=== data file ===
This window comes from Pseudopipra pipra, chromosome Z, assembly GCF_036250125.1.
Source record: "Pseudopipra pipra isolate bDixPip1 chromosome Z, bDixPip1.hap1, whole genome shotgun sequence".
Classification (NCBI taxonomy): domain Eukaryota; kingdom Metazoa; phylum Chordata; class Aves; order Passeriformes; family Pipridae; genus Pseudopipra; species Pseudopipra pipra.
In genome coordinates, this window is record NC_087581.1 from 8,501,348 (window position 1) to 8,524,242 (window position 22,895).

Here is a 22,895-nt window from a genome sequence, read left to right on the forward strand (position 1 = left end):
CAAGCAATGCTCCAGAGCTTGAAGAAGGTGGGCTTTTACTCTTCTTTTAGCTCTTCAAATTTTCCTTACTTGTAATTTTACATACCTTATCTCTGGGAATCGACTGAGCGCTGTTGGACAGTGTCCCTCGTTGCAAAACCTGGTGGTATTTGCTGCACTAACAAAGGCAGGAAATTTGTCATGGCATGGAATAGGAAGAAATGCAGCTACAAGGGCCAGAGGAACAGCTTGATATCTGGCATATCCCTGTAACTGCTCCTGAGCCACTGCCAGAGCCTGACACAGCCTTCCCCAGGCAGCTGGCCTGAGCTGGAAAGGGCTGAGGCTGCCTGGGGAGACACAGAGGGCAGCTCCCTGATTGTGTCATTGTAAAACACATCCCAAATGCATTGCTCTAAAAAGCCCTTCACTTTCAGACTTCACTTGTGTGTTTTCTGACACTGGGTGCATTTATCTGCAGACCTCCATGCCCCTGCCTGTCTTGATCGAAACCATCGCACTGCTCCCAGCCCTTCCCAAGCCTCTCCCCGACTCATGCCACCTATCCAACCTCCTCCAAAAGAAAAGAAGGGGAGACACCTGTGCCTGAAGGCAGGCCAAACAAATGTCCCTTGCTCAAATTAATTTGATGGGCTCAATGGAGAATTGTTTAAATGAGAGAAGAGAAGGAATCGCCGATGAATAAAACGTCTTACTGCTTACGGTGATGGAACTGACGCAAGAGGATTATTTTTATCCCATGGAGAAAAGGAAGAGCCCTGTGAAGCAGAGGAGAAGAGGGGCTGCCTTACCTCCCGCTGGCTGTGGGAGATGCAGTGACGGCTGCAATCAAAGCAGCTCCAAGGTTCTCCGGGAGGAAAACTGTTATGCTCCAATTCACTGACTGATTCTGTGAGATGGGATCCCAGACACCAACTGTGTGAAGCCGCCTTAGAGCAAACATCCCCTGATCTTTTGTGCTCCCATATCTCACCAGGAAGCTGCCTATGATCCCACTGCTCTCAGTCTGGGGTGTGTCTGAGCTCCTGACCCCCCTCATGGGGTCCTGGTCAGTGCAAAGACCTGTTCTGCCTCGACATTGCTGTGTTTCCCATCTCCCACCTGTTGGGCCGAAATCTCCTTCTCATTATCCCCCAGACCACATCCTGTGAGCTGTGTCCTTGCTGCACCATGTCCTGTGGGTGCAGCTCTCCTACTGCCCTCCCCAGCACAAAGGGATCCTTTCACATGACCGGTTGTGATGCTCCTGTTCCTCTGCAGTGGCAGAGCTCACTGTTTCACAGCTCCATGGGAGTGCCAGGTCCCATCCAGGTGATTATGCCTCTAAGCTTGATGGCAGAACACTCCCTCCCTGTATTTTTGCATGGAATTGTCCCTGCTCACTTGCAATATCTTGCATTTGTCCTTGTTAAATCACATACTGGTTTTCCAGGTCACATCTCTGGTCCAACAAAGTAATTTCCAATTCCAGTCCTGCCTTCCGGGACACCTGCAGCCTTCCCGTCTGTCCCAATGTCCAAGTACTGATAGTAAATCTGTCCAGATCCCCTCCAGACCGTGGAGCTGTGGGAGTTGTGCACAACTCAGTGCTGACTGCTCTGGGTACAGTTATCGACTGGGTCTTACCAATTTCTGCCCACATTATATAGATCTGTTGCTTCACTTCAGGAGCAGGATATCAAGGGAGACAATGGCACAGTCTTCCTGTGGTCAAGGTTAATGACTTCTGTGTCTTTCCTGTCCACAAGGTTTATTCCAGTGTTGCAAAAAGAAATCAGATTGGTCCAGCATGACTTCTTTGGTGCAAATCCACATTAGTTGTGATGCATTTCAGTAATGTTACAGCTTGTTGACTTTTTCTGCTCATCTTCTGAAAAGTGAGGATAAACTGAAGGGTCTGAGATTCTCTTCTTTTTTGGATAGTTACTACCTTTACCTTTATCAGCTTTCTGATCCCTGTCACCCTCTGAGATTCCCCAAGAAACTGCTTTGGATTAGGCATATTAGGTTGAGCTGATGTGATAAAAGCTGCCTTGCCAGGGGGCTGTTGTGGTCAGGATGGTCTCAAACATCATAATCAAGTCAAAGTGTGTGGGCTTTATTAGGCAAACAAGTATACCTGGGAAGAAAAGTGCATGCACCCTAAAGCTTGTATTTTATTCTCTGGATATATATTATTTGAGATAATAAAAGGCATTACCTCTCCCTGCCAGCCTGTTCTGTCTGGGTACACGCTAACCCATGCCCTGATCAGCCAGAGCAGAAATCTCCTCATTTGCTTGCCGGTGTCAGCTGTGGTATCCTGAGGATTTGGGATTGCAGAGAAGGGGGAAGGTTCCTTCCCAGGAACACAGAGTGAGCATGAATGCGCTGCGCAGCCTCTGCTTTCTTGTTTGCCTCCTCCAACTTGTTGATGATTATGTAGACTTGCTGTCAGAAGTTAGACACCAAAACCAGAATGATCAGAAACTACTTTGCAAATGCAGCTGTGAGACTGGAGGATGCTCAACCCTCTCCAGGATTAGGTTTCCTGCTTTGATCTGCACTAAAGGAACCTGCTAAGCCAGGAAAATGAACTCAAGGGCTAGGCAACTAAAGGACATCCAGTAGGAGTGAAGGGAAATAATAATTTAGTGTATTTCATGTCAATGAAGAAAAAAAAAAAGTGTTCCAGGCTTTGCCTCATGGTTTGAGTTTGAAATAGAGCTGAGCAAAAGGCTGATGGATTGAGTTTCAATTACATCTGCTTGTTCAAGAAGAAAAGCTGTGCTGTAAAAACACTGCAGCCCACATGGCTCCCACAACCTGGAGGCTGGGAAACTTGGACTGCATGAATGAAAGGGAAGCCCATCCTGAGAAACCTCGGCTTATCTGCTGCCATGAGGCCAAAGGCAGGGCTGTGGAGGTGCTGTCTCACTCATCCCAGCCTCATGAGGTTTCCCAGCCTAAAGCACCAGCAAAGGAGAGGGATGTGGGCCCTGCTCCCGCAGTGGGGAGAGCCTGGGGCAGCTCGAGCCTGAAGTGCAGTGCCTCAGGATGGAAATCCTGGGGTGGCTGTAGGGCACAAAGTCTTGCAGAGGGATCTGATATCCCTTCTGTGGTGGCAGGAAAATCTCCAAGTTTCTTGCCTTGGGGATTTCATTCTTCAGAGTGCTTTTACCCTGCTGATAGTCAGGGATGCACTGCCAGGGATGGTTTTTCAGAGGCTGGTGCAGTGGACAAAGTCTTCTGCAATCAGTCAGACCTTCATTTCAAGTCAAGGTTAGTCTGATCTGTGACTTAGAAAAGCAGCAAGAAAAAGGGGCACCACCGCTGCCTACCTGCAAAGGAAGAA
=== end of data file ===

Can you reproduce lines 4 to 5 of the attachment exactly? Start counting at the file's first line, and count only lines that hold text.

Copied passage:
In genome coordinates, this window is record NC_087581.1 from 8,501,348 (window position 1) to 8,524,242 (window position 22,895).

Here is a 22,895-nt window from a genome sequence, read left to right on the forward strand (position 1 = left end):